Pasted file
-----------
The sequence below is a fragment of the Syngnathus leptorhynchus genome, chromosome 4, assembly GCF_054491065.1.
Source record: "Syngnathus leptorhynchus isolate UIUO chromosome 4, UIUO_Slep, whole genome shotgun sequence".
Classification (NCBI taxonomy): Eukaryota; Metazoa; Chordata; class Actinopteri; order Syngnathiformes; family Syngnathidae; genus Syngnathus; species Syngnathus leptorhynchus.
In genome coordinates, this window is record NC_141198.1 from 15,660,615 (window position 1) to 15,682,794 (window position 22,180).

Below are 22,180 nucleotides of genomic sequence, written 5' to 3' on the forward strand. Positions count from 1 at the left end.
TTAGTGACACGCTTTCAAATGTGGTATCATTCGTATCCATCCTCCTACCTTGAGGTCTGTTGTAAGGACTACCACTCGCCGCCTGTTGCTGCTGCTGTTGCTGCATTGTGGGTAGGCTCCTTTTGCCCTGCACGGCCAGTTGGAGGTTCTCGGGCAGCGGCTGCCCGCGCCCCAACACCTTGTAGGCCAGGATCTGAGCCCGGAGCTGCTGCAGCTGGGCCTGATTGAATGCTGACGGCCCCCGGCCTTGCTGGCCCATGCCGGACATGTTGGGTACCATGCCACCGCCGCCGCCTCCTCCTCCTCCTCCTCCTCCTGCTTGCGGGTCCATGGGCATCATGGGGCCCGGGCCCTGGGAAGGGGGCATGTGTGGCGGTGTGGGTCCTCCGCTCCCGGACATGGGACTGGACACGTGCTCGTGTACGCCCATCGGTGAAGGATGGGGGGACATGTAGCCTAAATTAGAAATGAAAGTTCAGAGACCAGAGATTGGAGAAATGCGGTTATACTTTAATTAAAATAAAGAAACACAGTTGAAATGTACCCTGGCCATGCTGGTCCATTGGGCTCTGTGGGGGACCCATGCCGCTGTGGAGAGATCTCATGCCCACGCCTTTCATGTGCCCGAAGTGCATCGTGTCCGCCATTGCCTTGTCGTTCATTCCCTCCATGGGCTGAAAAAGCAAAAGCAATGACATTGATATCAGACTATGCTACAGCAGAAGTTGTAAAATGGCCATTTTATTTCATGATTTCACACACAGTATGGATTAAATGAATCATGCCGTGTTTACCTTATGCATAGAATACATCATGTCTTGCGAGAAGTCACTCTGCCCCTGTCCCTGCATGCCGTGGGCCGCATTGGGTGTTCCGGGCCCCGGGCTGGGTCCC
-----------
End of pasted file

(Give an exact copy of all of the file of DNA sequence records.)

The sequence below is a fragment of the Syngnathus leptorhynchus genome, chromosome 4, assembly GCF_054491065.1.
Source record: "Syngnathus leptorhynchus isolate UIUO chromosome 4, UIUO_Slep, whole genome shotgun sequence".
Classification (NCBI taxonomy): Eukaryota; Metazoa; Chordata; class Actinopteri; order Syngnathiformes; family Syngnathidae; genus Syngnathus; species Syngnathus leptorhynchus.
In genome coordinates, this window is record NC_141198.1 from 15,660,615 (window position 1) to 15,682,794 (window position 22,180).

Below are 22,180 nucleotides of genomic sequence, written 5' to 3' on the forward strand. Positions count from 1 at the left end.
TTAGTGACACGCTTTCAAATGTGGTATCATTCGTATCCATCCTCCTACCTTGAGGTCTGTTGTAAGGACTACCACTCGCCGCCTGTTGCTGCTGCTGTTGCTGCATTGTGGGTAGGCTCCTTTTGCCCTGCACGGCCAGTTGGAGGTTCTCGGGCAGCGGCTGCCCGCGCCCCAACACCTTGTAGGCCAGGATCTGAGCCCGGAGCTGCTGCAGCTGGGCCTGATTGAATGCTGACGGCCCCCGGCCTTGCTGGCCCATGCCGGACATGTTGGGTACCATGCCACCGCCGCCGCCTCCTCCTCCTCCTCCTCCTCCTGCTTGCGGGTCCATGGGCATCATGGGGCCCGGGCCCTGGGAAGGGGGCATGTGTGGCGGTGTGGGTCCTCCGCTCCCGGACATGGGACTGGACACGTGCTCGTGTACGCCCATCGGTGAAGGATGGGGGGACATGTAGCCTAAATTAGAAATGAAAGTTCAGAGACCAGAGATTGGAGAAATGCGGTTATACTTTAATTAAAATAAAGAAACACAGTTGAAATGTACCCTGGCCATGCTGGTCCATTGGGCTCTGTGGGGGACCCATGCCGCTGTGGAGAGATCTCATGCCCACGCCTTTCATGTGCCCGAAGTGCATCGTGTCCGCCATTGCCTTGTCGTTCATTCCCTCCATGGGCTGAAAAAGCAAAAGCAATGACATTGATATCAGACTATGCTACAGCAGAAGTTGTAAAATGGCCATTTTATTTCATGATTTCACACACAGTATGGATTAAATGAATCATGCCGTGTTTACCTTATGCATAGAATACATCATGTCTTGCGAGAAGTCACTCTGCCCCTGTCCCTGCATGCCGTGGGCCGCATTGGGTGTTCCGGGCCCCGGGCTGGGTCCC